Friedman argues that the discount can be kept at a stable level indefinitely, by limiting the rate at which more of the dishonored paper is added to the existing stock. Friedman's theory of inflation, outlined in his paper Monetary Policy in a Fiat World, is predicated upon his unsupported axiom that it is within the power of the government to slow the depreciation of the currency it has dishonored. This is akin to saying that it is within the power of the thief to mitigate the loss caused by the theft, not by returning the loot, but by promising to limit the frequency of future thefts. Inflation (or, more correctly, currency depreciation) is not primarily the consequence of the government's propensity to inflate. It is the direct consequence of an earlier decision to default. The moral issue involved cannot be side-stepped.
It is well-known that insolvent bankers who have defaulted on their promises to pay will try to promote, by hook or crook, their dishonored paper to the status of money, that is, the status of ultimate extinguisher of debt. This activity may certainly prolong the agony. The patient may go into remission a couple of times, but sudden death must ultimately follow. We should keep this in mind when we view the agony of the dollar. Friedman is trying to paper over the cracks that have appeared in the paper-money universe. If you believe it with Friedman that clever manipulation of the rate of increase in the stock of money will put off sudden death indefinitely, then you must also believe that man can create something out of nothing. The first and foremost problem with the dollar is its quality, and logic teaches that this problem cannot be addressed by controlling its quantity. This is the basic fallacy of the monetarists' position: it assumes that defects of quality can be remedied through quantity controls. It does not work for goods; it does not work for currencies either. The dollar is accepted at a progressively higher discount only, not because it has been overissued (which is also true), but above all because it is a dishonored promise, a living memento of the U.S. government having defrauded its taxpayers and creditors.
One further reason explaining why the dishonored dollar still keeps circulating is coercion. The topic of legal tender laws is a large one which I propose to treat in a subsequent paper.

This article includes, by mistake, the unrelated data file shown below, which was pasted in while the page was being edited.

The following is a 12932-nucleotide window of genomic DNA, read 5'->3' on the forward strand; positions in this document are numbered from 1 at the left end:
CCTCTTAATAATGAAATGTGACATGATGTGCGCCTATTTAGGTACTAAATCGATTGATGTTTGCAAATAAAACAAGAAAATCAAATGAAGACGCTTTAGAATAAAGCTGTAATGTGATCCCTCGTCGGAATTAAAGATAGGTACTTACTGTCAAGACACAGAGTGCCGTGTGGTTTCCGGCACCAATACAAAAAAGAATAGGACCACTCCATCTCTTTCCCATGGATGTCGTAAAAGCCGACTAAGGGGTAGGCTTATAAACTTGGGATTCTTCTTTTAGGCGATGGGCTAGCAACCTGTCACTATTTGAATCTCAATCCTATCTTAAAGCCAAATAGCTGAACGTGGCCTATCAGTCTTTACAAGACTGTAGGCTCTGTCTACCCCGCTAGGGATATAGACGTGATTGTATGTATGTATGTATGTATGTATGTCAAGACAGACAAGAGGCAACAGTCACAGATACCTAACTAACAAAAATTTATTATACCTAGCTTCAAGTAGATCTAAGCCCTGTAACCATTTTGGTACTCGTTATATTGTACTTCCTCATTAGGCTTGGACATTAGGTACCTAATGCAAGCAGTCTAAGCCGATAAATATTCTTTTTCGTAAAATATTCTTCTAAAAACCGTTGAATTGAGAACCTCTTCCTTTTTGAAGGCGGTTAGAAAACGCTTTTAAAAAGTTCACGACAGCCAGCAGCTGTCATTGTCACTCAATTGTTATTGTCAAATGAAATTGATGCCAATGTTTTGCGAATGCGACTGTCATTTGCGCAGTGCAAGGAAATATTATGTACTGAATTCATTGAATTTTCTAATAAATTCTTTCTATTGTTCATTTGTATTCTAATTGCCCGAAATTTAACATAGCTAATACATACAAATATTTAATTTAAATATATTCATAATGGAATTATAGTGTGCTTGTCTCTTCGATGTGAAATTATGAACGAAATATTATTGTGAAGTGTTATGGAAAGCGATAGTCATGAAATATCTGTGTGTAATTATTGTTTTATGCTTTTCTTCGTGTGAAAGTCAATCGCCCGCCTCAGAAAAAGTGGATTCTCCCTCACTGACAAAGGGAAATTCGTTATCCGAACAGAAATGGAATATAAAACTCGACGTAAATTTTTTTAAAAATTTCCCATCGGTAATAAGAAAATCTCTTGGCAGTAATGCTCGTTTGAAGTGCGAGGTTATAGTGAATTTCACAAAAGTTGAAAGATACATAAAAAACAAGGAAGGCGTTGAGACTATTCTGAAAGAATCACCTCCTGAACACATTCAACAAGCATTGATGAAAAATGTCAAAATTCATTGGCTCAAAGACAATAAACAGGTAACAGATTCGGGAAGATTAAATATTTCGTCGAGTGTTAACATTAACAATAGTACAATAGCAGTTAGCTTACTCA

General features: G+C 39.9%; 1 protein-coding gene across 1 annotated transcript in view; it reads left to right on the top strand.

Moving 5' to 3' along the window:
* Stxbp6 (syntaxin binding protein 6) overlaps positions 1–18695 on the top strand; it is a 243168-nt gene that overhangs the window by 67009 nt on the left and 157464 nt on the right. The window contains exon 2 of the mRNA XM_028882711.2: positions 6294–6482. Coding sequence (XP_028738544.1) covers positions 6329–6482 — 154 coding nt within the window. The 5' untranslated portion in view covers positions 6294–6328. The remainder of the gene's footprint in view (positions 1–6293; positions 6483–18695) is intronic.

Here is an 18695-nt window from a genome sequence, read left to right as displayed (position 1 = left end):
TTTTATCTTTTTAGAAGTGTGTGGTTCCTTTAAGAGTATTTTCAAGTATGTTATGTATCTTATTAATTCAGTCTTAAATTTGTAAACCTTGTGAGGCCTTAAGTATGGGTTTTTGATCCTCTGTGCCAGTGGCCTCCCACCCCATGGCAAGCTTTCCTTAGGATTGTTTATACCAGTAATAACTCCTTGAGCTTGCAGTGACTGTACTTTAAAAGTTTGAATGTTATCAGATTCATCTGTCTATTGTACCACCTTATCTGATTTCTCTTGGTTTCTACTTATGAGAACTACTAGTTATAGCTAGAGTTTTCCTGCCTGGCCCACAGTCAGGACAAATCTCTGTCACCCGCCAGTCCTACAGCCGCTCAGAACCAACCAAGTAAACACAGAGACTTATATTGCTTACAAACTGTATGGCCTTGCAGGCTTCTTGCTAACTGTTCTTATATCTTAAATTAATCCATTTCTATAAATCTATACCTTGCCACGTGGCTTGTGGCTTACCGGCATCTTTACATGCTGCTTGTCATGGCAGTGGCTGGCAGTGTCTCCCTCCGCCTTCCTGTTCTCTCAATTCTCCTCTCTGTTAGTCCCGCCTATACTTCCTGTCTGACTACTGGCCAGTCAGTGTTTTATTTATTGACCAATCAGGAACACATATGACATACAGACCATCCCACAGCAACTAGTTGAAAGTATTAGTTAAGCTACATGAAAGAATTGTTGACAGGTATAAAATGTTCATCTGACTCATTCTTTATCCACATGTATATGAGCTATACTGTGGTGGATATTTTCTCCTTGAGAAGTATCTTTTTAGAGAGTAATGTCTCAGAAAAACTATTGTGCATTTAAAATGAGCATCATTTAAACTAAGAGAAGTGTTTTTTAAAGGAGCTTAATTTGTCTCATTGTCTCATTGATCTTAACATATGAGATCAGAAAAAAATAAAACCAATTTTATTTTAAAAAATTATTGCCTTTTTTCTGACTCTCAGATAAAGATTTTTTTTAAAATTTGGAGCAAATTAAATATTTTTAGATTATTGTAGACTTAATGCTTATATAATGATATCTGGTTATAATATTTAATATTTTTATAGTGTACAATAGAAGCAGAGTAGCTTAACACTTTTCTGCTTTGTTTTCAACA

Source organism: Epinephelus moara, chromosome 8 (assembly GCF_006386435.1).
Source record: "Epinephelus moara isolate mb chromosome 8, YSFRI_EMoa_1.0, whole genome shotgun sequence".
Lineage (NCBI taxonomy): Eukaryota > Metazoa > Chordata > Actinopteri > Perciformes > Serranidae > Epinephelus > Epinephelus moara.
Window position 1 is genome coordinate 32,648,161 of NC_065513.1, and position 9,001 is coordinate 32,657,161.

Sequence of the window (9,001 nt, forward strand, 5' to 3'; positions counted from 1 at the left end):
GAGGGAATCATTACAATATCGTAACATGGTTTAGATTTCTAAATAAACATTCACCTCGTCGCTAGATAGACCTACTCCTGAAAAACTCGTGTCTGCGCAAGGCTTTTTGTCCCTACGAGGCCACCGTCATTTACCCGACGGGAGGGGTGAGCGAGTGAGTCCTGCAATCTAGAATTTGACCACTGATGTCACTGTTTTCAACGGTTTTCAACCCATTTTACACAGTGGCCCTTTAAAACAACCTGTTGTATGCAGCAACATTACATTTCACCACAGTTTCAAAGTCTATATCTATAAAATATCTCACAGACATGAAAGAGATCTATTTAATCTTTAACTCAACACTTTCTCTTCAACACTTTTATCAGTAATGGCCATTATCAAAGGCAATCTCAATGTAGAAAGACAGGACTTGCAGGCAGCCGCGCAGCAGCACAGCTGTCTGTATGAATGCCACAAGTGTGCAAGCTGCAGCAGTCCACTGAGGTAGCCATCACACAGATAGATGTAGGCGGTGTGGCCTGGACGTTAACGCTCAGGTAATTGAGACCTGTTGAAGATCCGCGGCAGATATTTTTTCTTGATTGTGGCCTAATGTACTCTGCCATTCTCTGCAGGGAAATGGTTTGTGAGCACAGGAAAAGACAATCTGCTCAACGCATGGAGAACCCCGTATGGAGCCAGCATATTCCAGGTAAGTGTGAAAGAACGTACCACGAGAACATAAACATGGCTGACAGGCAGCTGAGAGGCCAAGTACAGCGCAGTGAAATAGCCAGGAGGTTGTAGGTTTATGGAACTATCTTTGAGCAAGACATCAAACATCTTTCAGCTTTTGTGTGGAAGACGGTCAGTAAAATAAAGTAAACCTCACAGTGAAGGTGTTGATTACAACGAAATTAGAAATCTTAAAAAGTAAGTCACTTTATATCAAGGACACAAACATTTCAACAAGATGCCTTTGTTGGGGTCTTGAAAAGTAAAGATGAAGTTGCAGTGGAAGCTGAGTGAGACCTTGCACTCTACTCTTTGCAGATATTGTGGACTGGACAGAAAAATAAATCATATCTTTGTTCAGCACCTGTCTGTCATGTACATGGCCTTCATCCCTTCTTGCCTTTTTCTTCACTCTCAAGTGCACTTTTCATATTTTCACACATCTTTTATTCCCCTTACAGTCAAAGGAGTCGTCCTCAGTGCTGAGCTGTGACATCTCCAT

Servile academicians and pusillanimous financial journalists refer to the consequences of deliberate currency debasement by the name 'inflation' with the connotation that it is unavoidable in the same sense as is the fickleness of the weather. The analogy with the weather is disingenuous. The depreciation in the value of the currency is the predictable and inevitable consequence of repudiation. There has never been a case of a default by a bank that was not followed by the progressive, sometimes precipitous, at other times almost imperceptible, deterioration in the purchasing power of the bank's paper - until, finally, the discount went all the way to 100 percent. At that point the banker issuing the dishonored promises always felt an irresistible urge to leave the scene of his business, usually in the garb of a woman, and under the cover of the moonless night. I repeat, it is mendacious to call resumption "price fixing", and to suggest that it violates free market principles. The exact opposite is true, a default on the government's promise to pay is a violation, not only of free market principles, but also of the principle of honorable dealings between government and citizen. Inflation is not inevitable like natural phenomena such as the weather. Inflation is the punishment for breach of contract, for breaking faith with the people.
Lysenkoism - American Style
The current experiment with the irredeemable dollar is no different from previous ones. Mainstream economists fail to acknowledge this, while pretending that the gold dollar was an aberration and the paper dollar is the apotheosis of the free market. They go around the world advising governments "to dollarize" their local currencies, to keep its value fixed in terms of the dollar through the instrument of a currency board (no problem with price-fixing here!) - as it was done in Argentina.
The activities of biologists under the leadership of Lysenko will be to the eternal shame of the profession of biologists in the Soviet-dominated world. (Trofim Denisovich Lysenko, the enfant terrible of Soviet genetics, had those colleagues of his sent to the Gulag who refused to parrot his genetic theories concocted to please Stalin.) In the same way, the sycophantic dollar-promoting activities of mainstream economists will be to the eternal shame of the profession of economists in the American-dominated world.